7. In contrast, in India, while the anti-US and pro-Saddam Hussein rhetoric has gone up in the sermons after the Friday prayers in the principal mosques, there has till now been a significant absence of mass demonstrations similar to the ones seen in Pakistan and Bangladesh.  This is because bin Laden does not command the same admiration and following amongst the Muslims of India, as he does in Pakistan and Bangladesh. There was hardly any anti-US demonstration by the Muslims of India, including Jammu & Kashmir (J&K), after the US military action started in Afghanistan on October, 7, 2001. Islamic political and jihadi organisations, including the indigenous groups of J&K, have maintained a careful distance from bin Laden. No indigenous organisation of India, including J&K, is a member of bin Laden's International Islamic Front (IIF). Only the Pakistani jihadi organisations, which have been operating in J&K, are members of the IIF, but they have not been able to mobilise the support of the people in India in the name of bin Laden.

8. The indigenous Kashmiris have always believed that they will not be able to achieve their objective without US support and, hence, have so far avoided any association with his Al Qaeda and IIF.  Muslims in other parts of India are strongly critical of President Bush, but they do not view the entire American people as anti-Islam.  While they were aggrieved by the reluctance of the Bush administration to be articulate in its criticism of the large-scale killing of Muslims in Gujarat last year and of the failure of the local Government to protect them, they have noted the role played by non-governmental human rights organisations of the US and the section of the State Department dealing with religious freedom worldwide in highlighting them.  The decision of Bill Clinton, former US president, to cancel his visit to India ostensibly for physical security reasons and his reference to the sectarian tension ( read Gujarat riots and after) as one of the factors inhibiting India's quick rise as a major regional power in his telecast message to a seminar in New Delhi were also widely noted.  Consequently, there has been an anxiety amongst the Muslims in other parts of India too not to antagonise the US by over-playing their opposition to its threatened military action against Iraq.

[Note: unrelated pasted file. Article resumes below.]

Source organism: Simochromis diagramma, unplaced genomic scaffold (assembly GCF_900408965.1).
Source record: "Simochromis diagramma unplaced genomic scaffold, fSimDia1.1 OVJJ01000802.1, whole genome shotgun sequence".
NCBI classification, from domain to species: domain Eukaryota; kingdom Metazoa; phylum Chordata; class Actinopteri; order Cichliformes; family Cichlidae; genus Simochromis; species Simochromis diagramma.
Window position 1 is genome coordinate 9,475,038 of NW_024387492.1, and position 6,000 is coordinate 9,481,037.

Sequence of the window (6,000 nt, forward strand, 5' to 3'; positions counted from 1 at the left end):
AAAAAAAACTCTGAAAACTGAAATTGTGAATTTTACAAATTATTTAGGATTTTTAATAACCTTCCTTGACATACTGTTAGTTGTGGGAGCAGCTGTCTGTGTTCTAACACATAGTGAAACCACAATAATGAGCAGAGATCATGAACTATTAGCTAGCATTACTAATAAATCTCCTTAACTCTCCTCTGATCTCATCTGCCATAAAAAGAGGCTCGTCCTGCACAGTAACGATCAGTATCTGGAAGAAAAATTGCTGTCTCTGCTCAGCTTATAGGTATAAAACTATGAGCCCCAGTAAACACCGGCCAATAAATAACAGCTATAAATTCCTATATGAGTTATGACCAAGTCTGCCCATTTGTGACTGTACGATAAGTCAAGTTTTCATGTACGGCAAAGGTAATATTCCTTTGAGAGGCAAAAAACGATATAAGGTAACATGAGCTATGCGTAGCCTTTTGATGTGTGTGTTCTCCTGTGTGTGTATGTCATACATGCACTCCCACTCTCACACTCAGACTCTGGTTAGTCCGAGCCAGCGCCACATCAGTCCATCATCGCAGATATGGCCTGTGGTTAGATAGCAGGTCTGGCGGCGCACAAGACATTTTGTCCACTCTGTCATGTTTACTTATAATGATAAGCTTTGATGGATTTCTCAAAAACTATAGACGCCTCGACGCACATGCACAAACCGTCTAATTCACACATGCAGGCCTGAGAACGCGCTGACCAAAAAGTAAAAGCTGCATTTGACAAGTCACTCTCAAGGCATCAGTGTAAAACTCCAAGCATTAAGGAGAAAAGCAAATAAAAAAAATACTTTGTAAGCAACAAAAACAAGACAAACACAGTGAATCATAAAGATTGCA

9. The determined opposition of France and Germany to the US-UK machinations and the mass demonstrations in many West European countries against a war may not succeed in preventing the US from going ahead with its invasion of Iraq.  Despite this, they have had the benefit of convincing many Muslims that they are not alone in this world  and that many sections of the West do not approve of what the Muslims consider the anti-Islam policies of the Bush Administration.  It remains to be seen whether this could have any moderating effect on the plans of Al Qaeda and the IIF to target Western nationals and interests in retaliation for the war.  Any targeting of the innocent civilians of West European countries could cause a backlash and result in a dilution of the mass support to the people of Iraq.

(The writer is Additional Secretary (retd), Cabinet Secretariat, Govt. of India, and, presently, Director, Institute For Topical Studies, Chennai, and, Convenor, Advisory Committee, Observer Research Foundation, Chennai Chapter. E-Mail: corde@vsnl.com )